• First OVI in 10 years — First-degree misdemeanor punishable by three days to six months in jail and/or a fine of between $375 and $1,075, driver’s license suspension of up to three years, driving privileges after 15 days, and license or interlock is required for unlimited privileges.

  • First OVI in 10 years with BAC of 0.17 or higher or test refusal with prior in 20 years — First-degree misdemeanor punishable by six days to six months in jail and/or a fine of between $375 and $1,075, driver’s license suspension of up to three years, driving privileges after 15 days, and license or interlock is required for unlimited privileges.

Some of the biggest consequences of OVI convictions are not directly related to the court cases. Convictions can cause possible issues with employment, housing, or professional licensing.

Columbus, OH First OVI Resources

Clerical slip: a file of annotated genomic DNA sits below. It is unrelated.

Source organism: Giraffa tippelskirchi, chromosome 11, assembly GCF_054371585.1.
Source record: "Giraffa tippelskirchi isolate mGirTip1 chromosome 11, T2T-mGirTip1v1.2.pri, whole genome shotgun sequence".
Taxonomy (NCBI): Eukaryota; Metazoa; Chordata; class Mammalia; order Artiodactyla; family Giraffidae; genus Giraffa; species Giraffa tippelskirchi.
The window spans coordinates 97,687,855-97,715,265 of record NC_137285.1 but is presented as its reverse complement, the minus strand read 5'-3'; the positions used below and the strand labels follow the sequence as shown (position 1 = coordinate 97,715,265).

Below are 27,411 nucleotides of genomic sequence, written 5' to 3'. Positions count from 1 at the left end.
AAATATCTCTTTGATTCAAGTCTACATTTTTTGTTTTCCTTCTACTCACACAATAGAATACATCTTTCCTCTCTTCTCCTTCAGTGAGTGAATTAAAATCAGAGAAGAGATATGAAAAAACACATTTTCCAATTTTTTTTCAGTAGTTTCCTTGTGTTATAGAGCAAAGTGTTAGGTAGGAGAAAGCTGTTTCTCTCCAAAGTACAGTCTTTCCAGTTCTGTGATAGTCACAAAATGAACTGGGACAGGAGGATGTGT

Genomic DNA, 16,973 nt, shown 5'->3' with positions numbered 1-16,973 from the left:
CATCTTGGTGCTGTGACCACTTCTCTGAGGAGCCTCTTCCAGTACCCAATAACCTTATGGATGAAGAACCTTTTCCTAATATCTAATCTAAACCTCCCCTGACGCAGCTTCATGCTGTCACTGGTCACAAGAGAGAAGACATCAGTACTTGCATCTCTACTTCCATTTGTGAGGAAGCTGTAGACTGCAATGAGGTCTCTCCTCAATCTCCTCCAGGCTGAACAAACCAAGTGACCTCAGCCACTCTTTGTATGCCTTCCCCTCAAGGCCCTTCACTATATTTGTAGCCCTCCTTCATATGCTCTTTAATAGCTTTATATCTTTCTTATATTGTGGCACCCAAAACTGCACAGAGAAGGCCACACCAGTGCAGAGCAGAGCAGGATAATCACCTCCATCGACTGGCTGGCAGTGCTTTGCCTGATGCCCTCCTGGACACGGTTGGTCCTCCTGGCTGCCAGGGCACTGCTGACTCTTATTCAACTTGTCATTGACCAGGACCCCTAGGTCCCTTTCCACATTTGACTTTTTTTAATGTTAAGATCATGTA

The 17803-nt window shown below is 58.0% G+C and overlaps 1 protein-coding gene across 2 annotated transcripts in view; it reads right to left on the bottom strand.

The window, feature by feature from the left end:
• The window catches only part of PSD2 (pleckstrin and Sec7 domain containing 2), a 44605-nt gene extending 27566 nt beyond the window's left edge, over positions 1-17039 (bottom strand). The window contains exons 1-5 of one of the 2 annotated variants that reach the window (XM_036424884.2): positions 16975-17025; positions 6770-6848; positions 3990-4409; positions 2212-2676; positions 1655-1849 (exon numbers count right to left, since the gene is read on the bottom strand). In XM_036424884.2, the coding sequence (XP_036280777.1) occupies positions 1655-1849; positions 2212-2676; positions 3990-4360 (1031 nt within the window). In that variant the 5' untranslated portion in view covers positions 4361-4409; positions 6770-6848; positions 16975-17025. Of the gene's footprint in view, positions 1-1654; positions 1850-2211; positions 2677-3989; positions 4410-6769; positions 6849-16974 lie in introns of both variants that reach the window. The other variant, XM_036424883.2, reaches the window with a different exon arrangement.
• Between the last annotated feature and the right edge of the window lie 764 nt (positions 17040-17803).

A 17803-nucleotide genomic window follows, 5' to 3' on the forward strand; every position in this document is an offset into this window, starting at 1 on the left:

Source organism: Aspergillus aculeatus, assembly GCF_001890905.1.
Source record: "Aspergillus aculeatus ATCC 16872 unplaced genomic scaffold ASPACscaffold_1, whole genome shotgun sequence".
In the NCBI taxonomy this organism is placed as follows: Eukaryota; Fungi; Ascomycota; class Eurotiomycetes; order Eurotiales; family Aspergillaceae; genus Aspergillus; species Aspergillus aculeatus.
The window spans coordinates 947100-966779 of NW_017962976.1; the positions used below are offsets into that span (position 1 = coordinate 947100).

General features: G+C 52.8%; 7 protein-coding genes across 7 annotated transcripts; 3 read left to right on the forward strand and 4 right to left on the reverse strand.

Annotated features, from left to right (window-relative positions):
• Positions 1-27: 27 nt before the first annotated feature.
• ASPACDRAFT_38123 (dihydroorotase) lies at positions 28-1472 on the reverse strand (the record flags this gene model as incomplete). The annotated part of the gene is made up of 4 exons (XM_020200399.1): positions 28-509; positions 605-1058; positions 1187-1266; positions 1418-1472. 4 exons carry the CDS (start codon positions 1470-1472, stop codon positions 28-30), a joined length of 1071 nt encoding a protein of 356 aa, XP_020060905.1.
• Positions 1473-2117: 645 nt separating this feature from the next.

Franklin County Municipal Court Clerk — Most misdemeanor cases will be handled in the Franklin County Municipal Court, while the the Common Pleas Court typically handles the felony offenses. You can use this website to search for information on your case. You can also find rules, directions, and answers to frequently asked questions.

Franklin County Municipal Court

375 S. High St.

Columbus, OH 43215

(614) 645-8186

OVI Interdiction Handbook | Ohio Department of Public Safety — The OVI Interdiction Handbook is intended to provide a general overview of state OVI laws. The handbook is broken into pre-arrest, post-arrest, pre-trial, trial, post-trial, and miscellaneous issues. There is also a glossary and a number of appendices.